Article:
Optimum Solution for Direct Recycle/Ruse
30990
9133
Bleach
Screening
BSW
1450
30291
Wood Chips
751
699
3412
273
5489
Digester
ESP
Stripper
Stripper
Recovery Furnace
MEE
Concent.
White Liq. Clarif.
Lime Kiln
Dissolv Tank
Causticizer
Washers/ Filters
Green Liq. Clarif.
Slaker
93
Results of Direct Material Exchange
  • The fresh water consumption has been reduced to
    40,123 tons per day, a 23 reduction from the
    nominal fresh water usage of 52,197 tons per day.
  • This solution is a direct recycle/reuse which
    requires piping and pumping but involves no
    capital investment for new processing units.
  • It should be noted that the mathematical solution
    can generate alternate solutions that yield the
    same fresh water consumption but require
    different piping and allocation alternatives.

94
Question 6
  • Through direct recycle, fresh water usage went
    down from 52197 to 40123. However, from water
    targeting, we know that interception can get the
    fresh water usage down to 21065 tpd.
  • Consider the interception of the bleach plant
    effluent. How much Cl must be removed in order
    to meet meet the fresh water target of 21065 tpd?

95
Solution Q6
  • In this problem, the objective function has
    changed from one of minimizing the fresh water
    consumption to one of minimizing the load of the
    Cl to be removed from the bleach plant effluent
    subject to
  • Desired water target
  • Path equations for tracking water and Cl
  • Recycle Model
  • Interception equations
  • Unit constraints

96
Solution Q6
  • Basically, this problem is just like the recycle
    problem except that the objective function has
    changed. We know that the fresh water target is
    now 21065 tpd and that approximately 19750 tpd of
    intercepted bleach plant effluent is being
    recycle back to the process. Thus, in order to
    minimize the load to be intercepted from the BPE,
    a target has to be set for the maximum recyclable
    flowrate of the bleach plant effluent (the 19750
    tpd).

97
Solution Q6
  • Again, LINGO programming was used to solve the
    mathematical formulation
  • A total of 8.99 tpd of Cl must be removed from
    the bleach plant effluent.
  • The fresh water consumption has been reduced to
    21072 tons per day, a 60 reduction from the
    nominal fresh water usage of 52,197 tons per day.

98
Exploring other interception opportunities
  • So far, only terminal streams (those streams
    going directly to waste treatment) have been
    considered. However, it is possible that other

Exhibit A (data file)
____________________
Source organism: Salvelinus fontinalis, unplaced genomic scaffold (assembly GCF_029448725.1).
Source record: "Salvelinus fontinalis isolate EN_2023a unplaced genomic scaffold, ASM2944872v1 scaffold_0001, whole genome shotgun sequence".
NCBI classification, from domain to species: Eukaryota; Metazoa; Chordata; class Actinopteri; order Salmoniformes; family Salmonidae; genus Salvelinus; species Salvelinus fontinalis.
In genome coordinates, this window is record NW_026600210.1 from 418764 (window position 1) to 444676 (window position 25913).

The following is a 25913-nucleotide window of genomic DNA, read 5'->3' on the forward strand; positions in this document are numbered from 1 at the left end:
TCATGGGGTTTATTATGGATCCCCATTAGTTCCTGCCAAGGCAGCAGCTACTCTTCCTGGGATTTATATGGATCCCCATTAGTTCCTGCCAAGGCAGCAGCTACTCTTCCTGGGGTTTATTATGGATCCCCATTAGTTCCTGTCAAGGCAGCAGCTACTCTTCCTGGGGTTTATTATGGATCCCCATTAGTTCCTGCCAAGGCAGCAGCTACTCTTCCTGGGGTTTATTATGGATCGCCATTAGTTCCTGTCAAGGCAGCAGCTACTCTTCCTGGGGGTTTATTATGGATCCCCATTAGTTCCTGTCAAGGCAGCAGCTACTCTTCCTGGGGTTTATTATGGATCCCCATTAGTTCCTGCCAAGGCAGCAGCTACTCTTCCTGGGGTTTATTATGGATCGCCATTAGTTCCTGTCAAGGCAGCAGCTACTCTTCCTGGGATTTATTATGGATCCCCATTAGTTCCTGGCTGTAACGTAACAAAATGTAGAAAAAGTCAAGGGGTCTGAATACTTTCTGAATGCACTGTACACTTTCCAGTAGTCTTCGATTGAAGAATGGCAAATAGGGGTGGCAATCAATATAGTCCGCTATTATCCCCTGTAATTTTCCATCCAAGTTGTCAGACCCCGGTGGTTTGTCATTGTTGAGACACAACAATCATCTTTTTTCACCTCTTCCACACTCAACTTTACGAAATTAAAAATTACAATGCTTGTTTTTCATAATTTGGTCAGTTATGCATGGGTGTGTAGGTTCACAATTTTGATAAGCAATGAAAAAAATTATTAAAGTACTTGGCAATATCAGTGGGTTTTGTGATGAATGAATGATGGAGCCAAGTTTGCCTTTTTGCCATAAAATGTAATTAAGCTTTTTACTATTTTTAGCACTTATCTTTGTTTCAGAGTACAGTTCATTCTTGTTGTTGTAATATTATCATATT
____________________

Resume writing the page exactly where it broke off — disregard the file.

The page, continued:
inter-process streams may be intercepted, perhaps
    providing greater economical and environmental
    benefits.
  • A literature search reveals that salt removal
    technologies exist for other kraft units, among
    those
  • White Liquor Interception
  • Green Liquor Interception
  • Of course, this leads to the next question

99
Question 7
  • How much chloride needs to be removed from
  • Case 1 Green Liquor
  • Case 2 White Liquor
  • in order to meet the fresh water target?

100
Interception Alternatives
  • This is quick and easy to determine. The
    objective function will remain the same (minimize
    chloride removal) as in Q6 but rather than
    minimizing the Cl removal from the bleach plant
    effluent, it will be minimized from the white
    liquor or green liquor streams. Thus, the
    optimization program only needs to be slightly
    altered to reflect the stream in question.
  • Interestingly enough, though it should come as no
    surprise, the load removal for Green Liquor and
    White Liquor interception is the same as the case
    for Bleach Plant interception (approx. 9 tpd of
    Cl). However, the three solutions are not
    identical. Each one has a different
    configuration of optimal water allocation (see
    figures)

101
Optimum Solution for Bleach Plant Interception
30990
9133
Bleach
Screening
BSW
1450
30291
Wood Chips
751
699
3412
273
5489
Digester
ESP
Stripper
Stripper
Recovery Furnace
MEE
Concent.
White Liq. Clarif.
Lime Kiln
Dissolv Tank
Causticizer
Washers/ Filters
Green Liq. Clarif.
Slaker
102
Optimum Solution for Green Liquor Interception
30990
9133
Bleach
Screening
BSW
1450
30291
Wood Chips
751
699
3412
273
5489
Digester
ESP
Stripper
Stripper
Recovery Furnace
MEE
Concent.
White Liq. Clarif.